On the west side, a thriving tourist and expat hot spot with sky-high real estate prices. On the east side, an unspoiled coast that’s under the radar, with much lower property prices.
The west side is the Punta del Este area in Uruguay. The east side is the Rocha coast.
All that separates them is a lagoon.
Punta del Este is Uruguay’s most prominent, glamorous and developed seaside resort. It attracts the glitterati – movie stars, models, artists, wealthy businessmen and rich playboys. In high season Punta’s beaches are packed and the restaurants and cafes buzzing. It’s almost impossible to find a hotel room or rental property. And if you get lucky, the rental rates will drain your bank balance.
Punta’s popularity spilled over into neighboring towns and villages. A wave of upscale development spread to the tiny seashore town of La Barra and the quaint fishing village of Jose Ignacio. They’re now home to multi-million dollar houses, fancy restaurants and stores selling expensive gilded Buddhas and shabby-chic furniture with serious price tags.
Three miles beyond Jose Ignacio, it all stops – along with the road – at Laguna Garzon. A creaking ferry winches four cars at a time across the lagoon. You can drive around the lagoon, but that adds another 30 minutes to your trip.
It is worth the effort though. Uruguay’s final frontier is a beguiling mix of cream-colored soft-sand beaches, nature reserves, lagoons, tiny beach towns and fishing villages that runs to the border with Brazil. The beaches here are the best in Uruguay. This place is laid-back, untamed, undeveloped – and very good value.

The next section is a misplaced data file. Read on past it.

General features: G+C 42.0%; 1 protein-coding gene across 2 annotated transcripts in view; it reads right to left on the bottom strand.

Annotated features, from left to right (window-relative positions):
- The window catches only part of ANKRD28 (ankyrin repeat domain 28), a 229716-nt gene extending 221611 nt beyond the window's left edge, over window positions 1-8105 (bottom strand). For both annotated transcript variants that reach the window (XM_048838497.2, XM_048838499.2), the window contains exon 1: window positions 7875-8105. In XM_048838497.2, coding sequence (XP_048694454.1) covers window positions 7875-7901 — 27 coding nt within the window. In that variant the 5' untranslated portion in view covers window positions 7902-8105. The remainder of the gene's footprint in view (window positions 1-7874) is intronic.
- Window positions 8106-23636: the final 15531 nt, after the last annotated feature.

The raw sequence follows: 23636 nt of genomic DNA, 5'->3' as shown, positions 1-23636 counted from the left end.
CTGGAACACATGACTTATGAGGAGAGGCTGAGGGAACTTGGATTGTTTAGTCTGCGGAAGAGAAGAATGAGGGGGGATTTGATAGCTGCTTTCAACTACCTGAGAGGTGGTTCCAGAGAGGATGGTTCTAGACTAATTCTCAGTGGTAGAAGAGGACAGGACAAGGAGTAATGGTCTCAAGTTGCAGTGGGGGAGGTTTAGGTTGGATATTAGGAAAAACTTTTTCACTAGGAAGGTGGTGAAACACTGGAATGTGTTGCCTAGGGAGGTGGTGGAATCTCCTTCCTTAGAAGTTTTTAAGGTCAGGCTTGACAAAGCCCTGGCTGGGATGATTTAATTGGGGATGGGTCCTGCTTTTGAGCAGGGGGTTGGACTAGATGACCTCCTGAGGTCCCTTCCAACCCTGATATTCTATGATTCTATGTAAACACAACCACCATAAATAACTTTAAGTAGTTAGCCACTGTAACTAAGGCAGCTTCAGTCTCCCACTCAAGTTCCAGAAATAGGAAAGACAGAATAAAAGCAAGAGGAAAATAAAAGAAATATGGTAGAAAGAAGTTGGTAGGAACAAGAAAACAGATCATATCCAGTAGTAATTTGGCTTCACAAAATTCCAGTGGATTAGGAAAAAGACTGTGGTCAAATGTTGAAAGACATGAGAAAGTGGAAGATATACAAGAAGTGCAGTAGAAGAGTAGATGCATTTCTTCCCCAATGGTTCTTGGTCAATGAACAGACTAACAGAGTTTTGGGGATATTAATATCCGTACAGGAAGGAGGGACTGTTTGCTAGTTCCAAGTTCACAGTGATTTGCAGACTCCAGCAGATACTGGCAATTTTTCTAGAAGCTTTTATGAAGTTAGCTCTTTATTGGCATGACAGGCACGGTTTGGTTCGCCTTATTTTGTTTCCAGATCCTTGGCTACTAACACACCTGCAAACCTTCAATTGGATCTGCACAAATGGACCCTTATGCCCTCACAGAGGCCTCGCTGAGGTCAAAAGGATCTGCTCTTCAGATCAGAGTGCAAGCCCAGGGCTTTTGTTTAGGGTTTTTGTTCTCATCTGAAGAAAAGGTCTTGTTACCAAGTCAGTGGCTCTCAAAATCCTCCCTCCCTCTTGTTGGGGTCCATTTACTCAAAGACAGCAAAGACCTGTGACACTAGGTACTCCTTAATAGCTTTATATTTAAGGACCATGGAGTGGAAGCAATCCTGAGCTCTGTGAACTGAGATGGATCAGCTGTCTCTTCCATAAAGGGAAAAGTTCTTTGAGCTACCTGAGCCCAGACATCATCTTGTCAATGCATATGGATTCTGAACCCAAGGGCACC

A bridge across Laguna Garzon would open the Rocha coastline up to tourism, development and business. But proposals for a bridge across the lagoon proved controversial. Much of Rocha is as nature intended. Parts of it are protected (including one reserve that covers 494,000 acres of wetlands, lake, grasslands, forests and rare palms). Environmental pressure groups argue that it should stay that way. But many locals want improved access.
An innovative new bridge design unveiled last month looks like a promising solution. It’s a series of floating bridge sections that can change shape from season to season. It would cost $3.8 million and take 8 months to build.
If it gets the go-ahead, the bridge should kick-start development in Rocha in the same way that the bridge over the lake at Jose Ignacio kick-started development there 40 years ago. I’ll keep you updated on this story as it unfolds.
For now, you can still snap up low-priced lots in Rocha. Only a half-mile from Laguna de Rocha you’ll find La Serena Golf. Last I checked I saw Lot prices start from only $32,900.
This relaxed country community offers lots from a half-acre to three-quarters of an acre in size. La Serena Golf sits on a slightly elevated site, sloping down to a gorgeous beach. Some lots offer views of the deep-blue ocean. The community amenities will include a nine-hole golf course, a putting green and tennis courts.
Uruguay’s final frontier is about to open up. Don’t miss out on this great international real estate investment.
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